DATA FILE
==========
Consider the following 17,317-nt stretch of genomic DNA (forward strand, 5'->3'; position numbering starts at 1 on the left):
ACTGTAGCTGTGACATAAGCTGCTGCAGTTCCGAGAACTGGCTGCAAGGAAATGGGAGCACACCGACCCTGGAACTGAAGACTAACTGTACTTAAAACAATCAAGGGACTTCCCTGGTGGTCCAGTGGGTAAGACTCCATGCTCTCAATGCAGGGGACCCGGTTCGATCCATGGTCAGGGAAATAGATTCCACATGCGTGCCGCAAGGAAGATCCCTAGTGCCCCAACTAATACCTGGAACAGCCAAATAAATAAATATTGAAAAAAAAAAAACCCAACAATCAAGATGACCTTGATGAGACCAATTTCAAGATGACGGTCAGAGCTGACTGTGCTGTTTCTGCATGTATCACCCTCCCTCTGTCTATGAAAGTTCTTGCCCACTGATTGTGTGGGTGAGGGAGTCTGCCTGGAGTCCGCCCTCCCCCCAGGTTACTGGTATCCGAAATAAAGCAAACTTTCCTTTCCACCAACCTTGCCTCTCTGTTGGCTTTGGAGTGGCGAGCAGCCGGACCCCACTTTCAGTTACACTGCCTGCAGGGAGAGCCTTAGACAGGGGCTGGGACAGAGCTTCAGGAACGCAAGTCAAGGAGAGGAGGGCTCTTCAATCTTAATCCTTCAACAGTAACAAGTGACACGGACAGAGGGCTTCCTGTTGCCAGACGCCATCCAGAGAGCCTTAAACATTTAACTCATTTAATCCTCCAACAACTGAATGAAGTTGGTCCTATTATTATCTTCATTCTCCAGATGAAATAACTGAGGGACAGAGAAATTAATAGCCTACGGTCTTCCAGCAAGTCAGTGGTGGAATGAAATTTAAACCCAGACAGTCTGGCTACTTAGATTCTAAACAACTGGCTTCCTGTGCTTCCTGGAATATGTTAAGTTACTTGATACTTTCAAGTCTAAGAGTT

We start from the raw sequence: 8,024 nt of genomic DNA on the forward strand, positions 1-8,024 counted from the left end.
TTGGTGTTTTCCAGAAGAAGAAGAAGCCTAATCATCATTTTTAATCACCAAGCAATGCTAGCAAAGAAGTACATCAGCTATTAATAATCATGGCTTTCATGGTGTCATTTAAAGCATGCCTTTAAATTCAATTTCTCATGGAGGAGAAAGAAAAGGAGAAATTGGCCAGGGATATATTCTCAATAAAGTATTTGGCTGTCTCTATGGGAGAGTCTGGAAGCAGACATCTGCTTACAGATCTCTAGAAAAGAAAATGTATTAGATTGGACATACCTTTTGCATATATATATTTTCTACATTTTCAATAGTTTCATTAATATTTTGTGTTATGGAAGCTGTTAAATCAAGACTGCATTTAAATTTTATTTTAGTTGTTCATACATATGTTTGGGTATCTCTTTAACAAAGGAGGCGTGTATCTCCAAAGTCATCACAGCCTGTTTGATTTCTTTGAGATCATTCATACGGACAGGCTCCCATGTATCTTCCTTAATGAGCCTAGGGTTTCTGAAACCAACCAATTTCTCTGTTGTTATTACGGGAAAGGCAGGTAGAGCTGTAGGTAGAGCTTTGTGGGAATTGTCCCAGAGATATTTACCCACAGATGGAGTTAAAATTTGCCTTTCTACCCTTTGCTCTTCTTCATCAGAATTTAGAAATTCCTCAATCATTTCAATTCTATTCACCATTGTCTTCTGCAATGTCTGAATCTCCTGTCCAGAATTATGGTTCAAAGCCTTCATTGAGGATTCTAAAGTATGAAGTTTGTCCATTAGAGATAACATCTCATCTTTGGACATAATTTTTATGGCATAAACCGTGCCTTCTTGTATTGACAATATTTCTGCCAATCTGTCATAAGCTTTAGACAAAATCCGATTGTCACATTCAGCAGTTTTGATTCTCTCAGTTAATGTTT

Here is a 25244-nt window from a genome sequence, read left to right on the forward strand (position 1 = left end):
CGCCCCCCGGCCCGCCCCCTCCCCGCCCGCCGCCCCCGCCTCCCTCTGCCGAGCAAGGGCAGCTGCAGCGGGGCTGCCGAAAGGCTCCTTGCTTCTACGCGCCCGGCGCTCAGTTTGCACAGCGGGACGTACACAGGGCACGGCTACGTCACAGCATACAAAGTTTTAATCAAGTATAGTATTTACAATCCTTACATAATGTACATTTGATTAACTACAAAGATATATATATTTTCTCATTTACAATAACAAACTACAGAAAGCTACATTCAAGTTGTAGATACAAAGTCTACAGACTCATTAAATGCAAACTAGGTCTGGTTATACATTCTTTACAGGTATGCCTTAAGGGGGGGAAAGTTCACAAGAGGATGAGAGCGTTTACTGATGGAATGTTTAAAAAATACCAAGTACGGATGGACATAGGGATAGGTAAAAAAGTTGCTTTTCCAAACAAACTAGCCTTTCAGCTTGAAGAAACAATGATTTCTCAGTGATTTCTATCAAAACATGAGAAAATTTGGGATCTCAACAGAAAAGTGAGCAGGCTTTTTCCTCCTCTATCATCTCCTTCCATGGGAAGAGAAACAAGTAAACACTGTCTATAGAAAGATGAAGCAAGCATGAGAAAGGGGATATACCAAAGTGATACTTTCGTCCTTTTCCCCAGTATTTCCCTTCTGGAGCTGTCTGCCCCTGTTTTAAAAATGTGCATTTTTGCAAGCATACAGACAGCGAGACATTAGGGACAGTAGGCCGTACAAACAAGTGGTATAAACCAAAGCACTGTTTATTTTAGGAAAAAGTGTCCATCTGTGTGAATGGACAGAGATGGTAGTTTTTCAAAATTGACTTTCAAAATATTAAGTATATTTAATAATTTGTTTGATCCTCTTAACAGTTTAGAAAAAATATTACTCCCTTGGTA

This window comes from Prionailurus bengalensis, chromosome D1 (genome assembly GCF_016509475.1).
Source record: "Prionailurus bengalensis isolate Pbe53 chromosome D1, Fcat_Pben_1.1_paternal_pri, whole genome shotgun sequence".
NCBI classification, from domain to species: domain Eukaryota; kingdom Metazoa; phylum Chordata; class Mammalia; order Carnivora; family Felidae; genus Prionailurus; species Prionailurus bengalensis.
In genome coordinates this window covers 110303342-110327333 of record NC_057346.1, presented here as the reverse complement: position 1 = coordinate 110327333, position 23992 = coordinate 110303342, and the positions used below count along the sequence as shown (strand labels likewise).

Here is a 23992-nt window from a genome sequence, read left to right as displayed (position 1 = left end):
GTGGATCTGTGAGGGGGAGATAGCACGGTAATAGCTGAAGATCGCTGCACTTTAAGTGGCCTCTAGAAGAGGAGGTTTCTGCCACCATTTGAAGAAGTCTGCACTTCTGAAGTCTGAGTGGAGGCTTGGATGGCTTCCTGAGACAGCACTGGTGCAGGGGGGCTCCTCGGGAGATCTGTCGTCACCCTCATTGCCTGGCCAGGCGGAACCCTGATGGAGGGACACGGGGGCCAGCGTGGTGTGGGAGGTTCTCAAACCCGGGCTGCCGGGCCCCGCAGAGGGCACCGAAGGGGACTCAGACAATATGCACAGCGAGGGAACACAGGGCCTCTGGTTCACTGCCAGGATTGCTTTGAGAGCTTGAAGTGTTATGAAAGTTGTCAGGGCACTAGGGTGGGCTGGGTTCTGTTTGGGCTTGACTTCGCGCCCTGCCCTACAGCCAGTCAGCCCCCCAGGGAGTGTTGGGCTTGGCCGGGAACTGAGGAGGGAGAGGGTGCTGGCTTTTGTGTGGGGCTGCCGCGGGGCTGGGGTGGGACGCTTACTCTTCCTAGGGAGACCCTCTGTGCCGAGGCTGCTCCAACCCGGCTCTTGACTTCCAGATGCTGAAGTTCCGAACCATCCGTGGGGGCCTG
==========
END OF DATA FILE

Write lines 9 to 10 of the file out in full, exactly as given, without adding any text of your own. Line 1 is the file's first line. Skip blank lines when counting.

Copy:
NCBI classification, from domain to species: domain Eukaryota; kingdom Metazoa; phylum Chordata; class Mammalia; order Carnivora; family Felidae; genus Prionailurus; species Prionailurus bengalensis.
In genome coordinates this window covers 110303342-110327333 of record NC_057346.1, presented here as the reverse complement: position 1 = coordinate 110327333, position 23992 = coordinate 110303342, and the positions used below count along the sequence as shown (strand labels likewise).